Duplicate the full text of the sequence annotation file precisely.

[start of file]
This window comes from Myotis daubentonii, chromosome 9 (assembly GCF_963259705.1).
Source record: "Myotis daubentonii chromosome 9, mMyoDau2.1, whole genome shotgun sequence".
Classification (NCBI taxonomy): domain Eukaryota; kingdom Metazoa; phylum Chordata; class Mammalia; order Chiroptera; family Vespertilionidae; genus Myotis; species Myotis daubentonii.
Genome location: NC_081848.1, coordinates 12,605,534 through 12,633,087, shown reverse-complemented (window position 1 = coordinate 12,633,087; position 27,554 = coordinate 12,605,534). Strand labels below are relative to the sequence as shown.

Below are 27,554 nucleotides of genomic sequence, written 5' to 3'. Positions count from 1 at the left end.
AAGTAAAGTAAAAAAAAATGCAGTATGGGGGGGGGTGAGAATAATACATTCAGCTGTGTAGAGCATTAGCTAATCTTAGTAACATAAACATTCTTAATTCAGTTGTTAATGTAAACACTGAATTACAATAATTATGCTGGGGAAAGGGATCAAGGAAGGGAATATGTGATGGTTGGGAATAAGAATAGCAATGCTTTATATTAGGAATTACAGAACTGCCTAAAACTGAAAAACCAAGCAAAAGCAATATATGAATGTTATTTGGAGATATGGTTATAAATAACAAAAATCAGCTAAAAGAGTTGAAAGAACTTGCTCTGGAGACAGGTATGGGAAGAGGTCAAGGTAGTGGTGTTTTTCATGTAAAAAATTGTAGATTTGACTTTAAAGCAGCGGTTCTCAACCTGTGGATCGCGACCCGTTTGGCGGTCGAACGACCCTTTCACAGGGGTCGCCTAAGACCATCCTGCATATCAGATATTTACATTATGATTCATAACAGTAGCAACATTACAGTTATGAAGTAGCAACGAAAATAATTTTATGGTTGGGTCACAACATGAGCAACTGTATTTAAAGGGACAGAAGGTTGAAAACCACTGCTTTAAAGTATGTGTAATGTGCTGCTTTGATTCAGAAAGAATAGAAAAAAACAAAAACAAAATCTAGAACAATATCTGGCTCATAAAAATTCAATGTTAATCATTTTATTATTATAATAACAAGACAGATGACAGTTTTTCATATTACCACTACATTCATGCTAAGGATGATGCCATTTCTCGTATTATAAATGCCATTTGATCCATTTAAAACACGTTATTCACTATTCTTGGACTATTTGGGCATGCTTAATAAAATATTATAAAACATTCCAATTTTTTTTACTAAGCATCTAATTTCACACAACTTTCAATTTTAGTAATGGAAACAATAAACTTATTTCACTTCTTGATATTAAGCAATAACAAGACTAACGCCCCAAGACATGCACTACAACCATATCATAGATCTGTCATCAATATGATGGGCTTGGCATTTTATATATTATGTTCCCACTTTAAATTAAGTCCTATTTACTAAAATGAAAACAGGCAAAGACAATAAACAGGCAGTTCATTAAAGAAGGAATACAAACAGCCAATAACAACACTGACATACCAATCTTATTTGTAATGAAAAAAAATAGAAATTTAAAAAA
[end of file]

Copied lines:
This window comes from Myotis daubentonii, chromosome 9 (assembly GCF_963259705.1).
Source record: "Myotis daubentonii chromosome 9, mMyoDau2.1, whole genome shotgun sequence".
Classification (NCBI taxonomy): domain Eukaryota; kingdom Metazoa; phylum Chordata; class Mammalia; order Chiroptera; family Vespertilionidae; genus Myotis; species Myotis daubentonii.
Genome location: NC_081848.1, coordinates 12,605,534 through 12,633,087, shown reverse-complemented (window position 1 = coordinate 12,633,087; position 27,554 = coordinate 12,605,534). Strand labels below are relative to the sequence as shown.

Below are 27,554 nucleotides of genomic sequence, written 5' to 3'. Positions count from 1 at the left end.
AAGTAAAGTAAAAAAAAATGCAGTATGGGGGGGGGTGAGAATAATACATTCAGCTGTGTAGAGCATTAGCTAATCTTAGTAACATAAACATTCTTAATTCAGTTGTTAATGTAAACACTGAATTACAATAATTATGCTGGGGAAAGGGATCAAGGAAGGGAATATGTGATGGTTGGGAATAAGAATAGCAATGCTTTATATTAGGAATTACAGAACTGCCTAAAACTGAAAAACCAAGCAAAAGCAATATATGAATGTTATTTGGAGATATGGTTATAAATAACAAAAATCAGCTAAAAGAGTTGAAAGAACTTGCTCTGGAGACAGGTATGGGAAGAGGTCAAGGTAGTGGTGTTTTTCATGTAAAAAATTGTAGATTTGACTTTAAAGCAGCGGTTCTCAACCTGTGGATCGCGACCCGTTTGGCGGTCGAACGACCCTTTCACAGGGGTCGCCTAAGACCATCCTGCATATCAGATATTTACATTATGATTCATAACAGTAGCAACATTACAGTTATGAAGTAGCAACGAAAATAATTTTATGGTTGGGTCACAACATGAGCAACTGTATTTAAAGGGACAGAAGGTTGAAAACCACTGCTTTAAAGTATGTGTAATGTGCTGCTTTGATTCAGAAAGAATAGAAAAAAACAAAAACAAAATCTAGAACAATATCTGGCTCATAAAAATTCAATGTTAATCATTTTATTATTATAATAACAAGACAGATGACAGTTTTTCATATTACCACTACATTCATGCTAAGGATGATGCCATTTCTCGTATTATAAATGCCATTTGATCCATTTAAAACACGTTATTCACTATTCTTGGACTATTTGGGCATGCTTAATAAAATATTATAAAACATTCCAATTTTTTTTACTAAGCATCTAATTTCACACAACTTTCAATTTTAGTAATGGAAACAATAAACTTATTTCACTTCTTGATATTAAGCAATAACAAGACTAACGCCCCAAGACATGCACTACAACCATATCATAGATCTGTCATCAATATGATGGGCTTGGCATTTTATATATTATGTTCCCACTTTAAATTAAGTCCTATTTACTAAAATGAAAACAGGCAAAGACAATAAACAGGCAGTTCATTAAAGAAGGAATACAAACAGCCAATAACAACACTGACATACCAATCTTATTTGTAATGAAAAAAAATAGAAATTTAAAAAA